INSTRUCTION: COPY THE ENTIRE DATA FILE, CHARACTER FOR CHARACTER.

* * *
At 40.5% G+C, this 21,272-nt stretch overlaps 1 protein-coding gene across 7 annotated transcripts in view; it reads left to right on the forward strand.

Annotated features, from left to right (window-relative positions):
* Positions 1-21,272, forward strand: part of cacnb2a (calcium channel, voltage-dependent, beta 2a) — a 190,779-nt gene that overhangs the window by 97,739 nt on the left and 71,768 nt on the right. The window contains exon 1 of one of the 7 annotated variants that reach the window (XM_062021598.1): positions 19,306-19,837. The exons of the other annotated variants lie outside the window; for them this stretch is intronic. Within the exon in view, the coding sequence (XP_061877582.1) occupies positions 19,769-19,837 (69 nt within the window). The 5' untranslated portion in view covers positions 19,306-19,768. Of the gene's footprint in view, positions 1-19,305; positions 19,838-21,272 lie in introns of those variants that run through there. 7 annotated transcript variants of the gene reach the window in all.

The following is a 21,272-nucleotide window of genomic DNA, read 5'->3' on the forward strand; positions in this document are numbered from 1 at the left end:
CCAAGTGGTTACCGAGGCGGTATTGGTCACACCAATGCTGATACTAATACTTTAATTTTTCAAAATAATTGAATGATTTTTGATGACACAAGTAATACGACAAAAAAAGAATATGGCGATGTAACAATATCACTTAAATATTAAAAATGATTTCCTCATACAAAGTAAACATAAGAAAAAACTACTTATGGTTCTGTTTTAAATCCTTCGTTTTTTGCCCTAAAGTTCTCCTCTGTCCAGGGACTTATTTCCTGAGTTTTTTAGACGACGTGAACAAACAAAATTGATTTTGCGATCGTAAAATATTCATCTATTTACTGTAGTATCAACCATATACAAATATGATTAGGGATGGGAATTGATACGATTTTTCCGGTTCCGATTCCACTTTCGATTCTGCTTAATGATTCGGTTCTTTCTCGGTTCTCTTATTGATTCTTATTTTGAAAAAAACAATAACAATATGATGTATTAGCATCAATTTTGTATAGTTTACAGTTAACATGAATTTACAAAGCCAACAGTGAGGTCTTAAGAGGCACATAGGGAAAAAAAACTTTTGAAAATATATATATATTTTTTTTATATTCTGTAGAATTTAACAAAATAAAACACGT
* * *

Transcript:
At 40.5% G+C, this 21,272-nt stretch overlaps 1 protein-coding gene across 7 annotated transcripts in view; it reads left to right on the forward strand.

Annotated features, from left to right (window-relative positions):
* Positions 1-21,272, forward strand: part of cacnb2a (calcium channel, voltage-dependent, beta 2a) — a 190,779-nt gene that overhangs the window by 97,739 nt on the left and 71,768 nt on the right. The window contains exon 1 of one of the 7 annotated variants that reach the window (XM_062021598.1): positions 19,306-19,837. The exons of the other annotated variants lie outside the window; for them this stretch is intronic. Within the exon in view, the coding sequence (XP_061877582.1) occupies positions 19,769-19,837 (69 nt within the window). The 5' untranslated portion in view covers positions 19,306-19,768. Of the gene's footprint in view, positions 1-19,305; positions 19,838-21,272 lie in introns of those variants that run through there. 7 annotated transcript variants of the gene reach the window in all.

The following is a 21,272-nucleotide window of genomic DNA, read 5'->3' on the forward strand; positions in this document are numbered from 1 at the left end:
CCAAGTGGTTACCGAGGCGGTATTGGTCACACCAATGCTGATACTAATACTTTAATTTTTCAAAATAATTGAATGATTTTTGATGACACAAGTAATACGACAAAAAAAGAATATGGCGATGTAACAATATCACTTAAATATTAAAAATGATTTCCTCATACAAAGTAAACATAAGAAAAAACTACTTATGGTTCTGTTTTAAATCCTTCGTTTTTTGCCCTAAAGTTCTCCTCTGTCCAGGGACTTATTTCCTGAGTTTTTTAGACGACGTGAACAAACAAAATTGATTTTGCGATCGTAAAATATTCATCTATTTACTGTAGTATCAACCATATACAAATATGATTAGGGATGGGAATTGATACGATTTTTCCGGTTCCGATTCCACTTTCGATTCTGCTTAATGATTCGGTTCTTTCTCGGTTCTCTTATTGATTCTTATTTTGAAAAAAACAATAACAATATGATGTATTAGCATCAATTTTGTATAGTTTACAGTTAACATGAATTTACAAAGCCAACAGTGAGGTCTTAAGAGGCACATAGGGAAAAAAAACTTTTGAAAATATATATATATTTTTTTTATATTCTGTAGAATTTAACAAAATAAAACACGT